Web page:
- How Science Works
- Sources and Experts: Where to Find Them and How to Vet Them
- Making Sense of Science Stats
- Editing for Story
- Editing Controversial Science
- Holding Science to Account
- Covering Health Care
- Climate and the Environment
- Fact-Checking Science Journalism: How to Make Sure Your Stories Are True
Illustrating Complex Science Stories
- The Role of Visuals in Science Journalism
- The Process of Building Science-Centric Graphics
- Strategies for Using Visuals to Put Breaking Science in Context
- Special Considerations for Data Visualization
- Uncertainty and Misinformation
- Editorial Illustration, Photography, and Moving Images
- Additional Reading and Resources
- About the Author
- Social Media and Reader Engagement
- Popular Science
- Op-Eds and Essays
- About This Handbook
Covering the Broader Environmental Story
By Fen Montaigne / 3 minute read
Many of the suggestions and caveats that apply to the climate story also are relevant to wider coverage of the environment. Here are a few things to keep in mind:
- Both the environment and climate story should be seen in the context of wider social and economic issues. “The thing I would try to bring to these stories is showing that they are about power and equity and justice and health and race and class and gender,” says Lyndsey Gilpin, founder of Southerly. “You don’t have to say that about every single story, but I do think that coming to stories with that context is valid for showcasing these very complex issues.” Environmental-justice stories should be an integral part of covering the environmental beat, and longtime patterns of racism, economic inequality, and government neglect have contributed to low-income communities’ and minority communities’ often being forced to bear the worst impacts of living near refineries, interstate highways, and other threats. When covering issues of environmental justice, ask your reporters, “How did things get this way? What’s the back story of how a particular community wound up next to a heavily polluting enterprise, and what resources does the community possess to deal with the situation?”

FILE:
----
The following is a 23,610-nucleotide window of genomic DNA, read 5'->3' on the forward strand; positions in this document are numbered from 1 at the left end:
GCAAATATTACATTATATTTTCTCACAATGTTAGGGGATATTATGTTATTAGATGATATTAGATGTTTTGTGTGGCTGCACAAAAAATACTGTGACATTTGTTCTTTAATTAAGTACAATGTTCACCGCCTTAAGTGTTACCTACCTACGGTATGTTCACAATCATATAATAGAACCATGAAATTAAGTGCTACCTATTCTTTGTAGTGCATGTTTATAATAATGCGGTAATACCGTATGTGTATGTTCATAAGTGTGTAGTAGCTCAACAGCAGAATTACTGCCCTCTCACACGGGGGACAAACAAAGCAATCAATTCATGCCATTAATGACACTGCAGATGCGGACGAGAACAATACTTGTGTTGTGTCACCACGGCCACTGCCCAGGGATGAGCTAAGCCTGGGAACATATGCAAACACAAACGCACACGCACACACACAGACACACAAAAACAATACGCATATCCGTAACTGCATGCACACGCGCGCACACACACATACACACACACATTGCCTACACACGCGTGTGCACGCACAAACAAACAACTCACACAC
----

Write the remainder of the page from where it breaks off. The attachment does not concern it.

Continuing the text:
- The environment story in the U.S. is being shaped by the same trends that are leading to the deterioration of the global environment. The population of the United States has more than doubled in 70 years, from 151 million in 1950 to 331 million in 2020. Development pressure is affecting everything from coastal wetlands to Rocky Mountain wilderness. Ask your reporters to put stories in the context of these longer-term environmental changes. For example, rising seas and intensifying storms unquestionably pose a major, and possibly existential, threat to coastal communities. Reporters should examine the factors, from federal flood-insurance programs to unconstrained development policies at the local level, that have put so many people and properties in harm’s way in recent decades.